Owensboro can finally take the “5” off the beginning of the population sign and add a “6”.

The U.S. Census Bureau released its estimates for the population of cities as of July 1, 2019, on Thursday.

And it estimates that Owensboro’s population had reached 60,131 by then.

That’s up 396 from a year earlier.

“That’s great news, obviously,” Mayor Tom Watson said. “Building our city one person at a time is working. We’re making progress.”

The city’s diverse economy is partly responsible, he said.

“This is great news for us that I suspect will only get better over the next few years,” Candance Castlen Brake, president of the Greater Owensboro Chamber of Commerce, said of the estimate.

“Over 15 years ago, the Greater Owensboro community adopted the strategy of talent, innovation and place,” she said. “This strategy is paying off. While our peer communities are declining in population, we are experiencing well-paced, incremental growth, which is desirable for so many reasons.”

Brake said, “The recent pandemic highlights just another benefit Greater Owensboro has. We have amenities that most communities our size do not have, yet we also have a small enough city where the lack of density is a tremendous asset.”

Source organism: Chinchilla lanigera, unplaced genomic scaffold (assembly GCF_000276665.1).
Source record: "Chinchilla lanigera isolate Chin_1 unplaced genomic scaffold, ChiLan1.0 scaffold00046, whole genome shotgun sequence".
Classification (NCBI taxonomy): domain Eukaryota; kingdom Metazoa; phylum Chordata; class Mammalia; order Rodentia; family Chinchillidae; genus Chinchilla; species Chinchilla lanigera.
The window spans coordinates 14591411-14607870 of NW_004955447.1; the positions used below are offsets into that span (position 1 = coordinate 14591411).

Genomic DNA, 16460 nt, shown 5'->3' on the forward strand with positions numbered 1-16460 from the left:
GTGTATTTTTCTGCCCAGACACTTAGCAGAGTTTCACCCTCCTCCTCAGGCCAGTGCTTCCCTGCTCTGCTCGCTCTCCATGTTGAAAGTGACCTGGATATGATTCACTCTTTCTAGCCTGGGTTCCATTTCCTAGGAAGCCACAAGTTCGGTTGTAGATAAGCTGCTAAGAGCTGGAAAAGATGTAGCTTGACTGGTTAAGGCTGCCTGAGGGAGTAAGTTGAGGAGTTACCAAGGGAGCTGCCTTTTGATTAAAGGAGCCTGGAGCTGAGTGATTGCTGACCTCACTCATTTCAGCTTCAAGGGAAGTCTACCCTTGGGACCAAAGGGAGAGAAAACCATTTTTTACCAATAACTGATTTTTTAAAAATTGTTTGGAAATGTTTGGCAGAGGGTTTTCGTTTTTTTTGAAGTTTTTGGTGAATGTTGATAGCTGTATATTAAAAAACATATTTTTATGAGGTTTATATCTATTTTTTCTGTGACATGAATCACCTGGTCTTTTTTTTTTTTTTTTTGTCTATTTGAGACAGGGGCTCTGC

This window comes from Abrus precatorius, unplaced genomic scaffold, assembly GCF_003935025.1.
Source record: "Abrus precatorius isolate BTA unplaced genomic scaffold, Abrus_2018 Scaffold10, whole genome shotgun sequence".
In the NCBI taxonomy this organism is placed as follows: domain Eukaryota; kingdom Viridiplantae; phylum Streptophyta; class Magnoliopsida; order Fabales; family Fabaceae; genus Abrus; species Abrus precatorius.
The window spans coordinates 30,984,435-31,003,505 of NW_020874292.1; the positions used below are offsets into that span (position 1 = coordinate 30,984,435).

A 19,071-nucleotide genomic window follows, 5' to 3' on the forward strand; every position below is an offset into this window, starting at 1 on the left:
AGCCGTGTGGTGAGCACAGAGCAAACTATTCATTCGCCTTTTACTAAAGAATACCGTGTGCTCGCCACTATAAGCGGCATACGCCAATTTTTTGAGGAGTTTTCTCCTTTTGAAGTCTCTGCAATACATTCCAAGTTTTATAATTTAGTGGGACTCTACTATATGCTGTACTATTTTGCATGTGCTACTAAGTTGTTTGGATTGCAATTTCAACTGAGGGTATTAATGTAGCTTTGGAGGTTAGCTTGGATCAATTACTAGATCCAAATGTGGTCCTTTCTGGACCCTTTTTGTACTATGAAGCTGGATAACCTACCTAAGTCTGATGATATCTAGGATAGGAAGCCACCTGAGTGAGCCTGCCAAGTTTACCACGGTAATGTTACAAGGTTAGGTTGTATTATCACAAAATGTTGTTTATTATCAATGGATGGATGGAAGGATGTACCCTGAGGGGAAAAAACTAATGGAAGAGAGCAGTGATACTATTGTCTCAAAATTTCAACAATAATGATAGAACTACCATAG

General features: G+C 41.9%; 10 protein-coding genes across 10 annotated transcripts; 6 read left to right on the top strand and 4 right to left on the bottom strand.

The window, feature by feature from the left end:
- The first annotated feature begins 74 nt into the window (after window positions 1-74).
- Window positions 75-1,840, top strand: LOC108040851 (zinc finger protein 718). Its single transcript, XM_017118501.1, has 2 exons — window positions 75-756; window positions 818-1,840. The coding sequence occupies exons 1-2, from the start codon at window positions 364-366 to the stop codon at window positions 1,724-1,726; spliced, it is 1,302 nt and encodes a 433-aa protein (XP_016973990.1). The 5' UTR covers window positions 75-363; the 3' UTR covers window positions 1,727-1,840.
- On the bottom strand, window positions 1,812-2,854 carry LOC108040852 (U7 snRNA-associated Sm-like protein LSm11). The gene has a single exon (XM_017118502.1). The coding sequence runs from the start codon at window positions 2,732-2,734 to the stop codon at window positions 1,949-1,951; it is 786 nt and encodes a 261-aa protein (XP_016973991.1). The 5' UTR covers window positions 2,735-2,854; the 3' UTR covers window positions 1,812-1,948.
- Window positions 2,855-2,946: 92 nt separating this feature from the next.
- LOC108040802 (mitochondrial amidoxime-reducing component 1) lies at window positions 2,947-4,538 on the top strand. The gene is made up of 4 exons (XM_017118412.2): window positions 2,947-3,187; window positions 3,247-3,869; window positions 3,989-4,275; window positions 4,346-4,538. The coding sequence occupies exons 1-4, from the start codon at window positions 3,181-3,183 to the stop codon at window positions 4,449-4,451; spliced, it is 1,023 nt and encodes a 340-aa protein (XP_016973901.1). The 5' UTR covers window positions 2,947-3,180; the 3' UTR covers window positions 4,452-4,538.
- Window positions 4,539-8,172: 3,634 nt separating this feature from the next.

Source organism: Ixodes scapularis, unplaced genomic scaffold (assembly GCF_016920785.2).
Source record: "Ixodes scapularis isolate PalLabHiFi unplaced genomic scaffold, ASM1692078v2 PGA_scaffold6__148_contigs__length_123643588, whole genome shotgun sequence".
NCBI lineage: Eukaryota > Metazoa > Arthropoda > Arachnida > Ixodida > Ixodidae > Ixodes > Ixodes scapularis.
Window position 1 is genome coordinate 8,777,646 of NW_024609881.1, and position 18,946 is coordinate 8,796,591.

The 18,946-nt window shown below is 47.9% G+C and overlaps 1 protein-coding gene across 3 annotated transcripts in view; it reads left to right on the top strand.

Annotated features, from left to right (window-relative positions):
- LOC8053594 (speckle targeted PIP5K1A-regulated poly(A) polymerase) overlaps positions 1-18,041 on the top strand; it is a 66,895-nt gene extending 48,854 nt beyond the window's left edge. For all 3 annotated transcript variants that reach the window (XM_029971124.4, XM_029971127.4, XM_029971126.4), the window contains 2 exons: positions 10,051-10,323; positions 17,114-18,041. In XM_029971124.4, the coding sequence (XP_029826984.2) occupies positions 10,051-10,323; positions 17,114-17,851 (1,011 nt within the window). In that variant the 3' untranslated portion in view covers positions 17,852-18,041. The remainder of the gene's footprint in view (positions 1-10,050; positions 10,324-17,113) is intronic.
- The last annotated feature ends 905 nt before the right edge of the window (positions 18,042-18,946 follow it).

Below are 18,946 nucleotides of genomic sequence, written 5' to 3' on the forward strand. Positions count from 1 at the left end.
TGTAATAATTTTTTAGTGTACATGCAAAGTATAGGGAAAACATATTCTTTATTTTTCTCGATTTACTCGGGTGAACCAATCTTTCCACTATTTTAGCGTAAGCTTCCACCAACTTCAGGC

She said, “As we see global corporations shift to a work from home model, Owensboro is positioned to continue to grow and experience economic success. But we must continue to invest in the infrastructure that makes it possible to live here and experience the quality of life we are so proud and fortunate to enjoy.”

Several Kentucky cities and Evansville, Indiana, lost population between 2018 and 2019, the report says.

Louisville dropped from 618,495 to 617,638 and Evansville went from 118,060 to 117,979.

Henderson’s population fell from 28,410 to 28,207; Madisonville from 18,919 to 18,773; and Paducah lost one person, dropping to 24,865.

Many smaller communities also lost population.

Owensboro hit the 50,000 mark in 1970 with an official census report of 50,329 people.

That gave it “metropolitan area” status.

It’s taken another 50 years to break the 60,000 mark.

Census reports say Owensboro saw double-digit growth in every decade from 1920 to 1970.

But in the 1970s, growth slowed to 8.2%.

And in the 1980s, Owensboro actually lost population — down 1.7%.

The 1990s saw only a 1% growth.

But in the first decade of the 21st century, Owensboro grew at a rate of 5.9%

And the teens decade saw 5% growth — from 57,265 to 60,131

Keith Lawrence 270-691-7301 klawrence@messenger-inquirer.com

Here are the estimate for several cities

City 2019 2018

Owensboro 60,131 59,745

Bowling Green 70,543 68,633

Louisville 617,638 618,495

Lexington 323,152 322,426

Evansville 117,979 118,060

Beaver Dam 3,571 3,585

Bremen 190 191

Calhoun 734 740

Centertown 430 432

Central City 5,730 5,774

Drakesboro 498 500

Henderson 28,207 28,410

Elizabethtown 30,289 30,108

Fordsville 530 530

Greenville 4,204 4,247

Hartford 2,726 2,733

Hawesville 990 994

Island 451 452

Lewisport 1,690 1,695

Livermore 1,289 1,298

Madisonville 18,773 18,919

Paducah 24,865 24,866

Powderly 736 735

Rockport 265 267

Sacramento 440 445

South Carrollton 180 179

Whitesville 555 556

Keith Lawrence 270-691-7301

klawrence@messenger-inquirer.com

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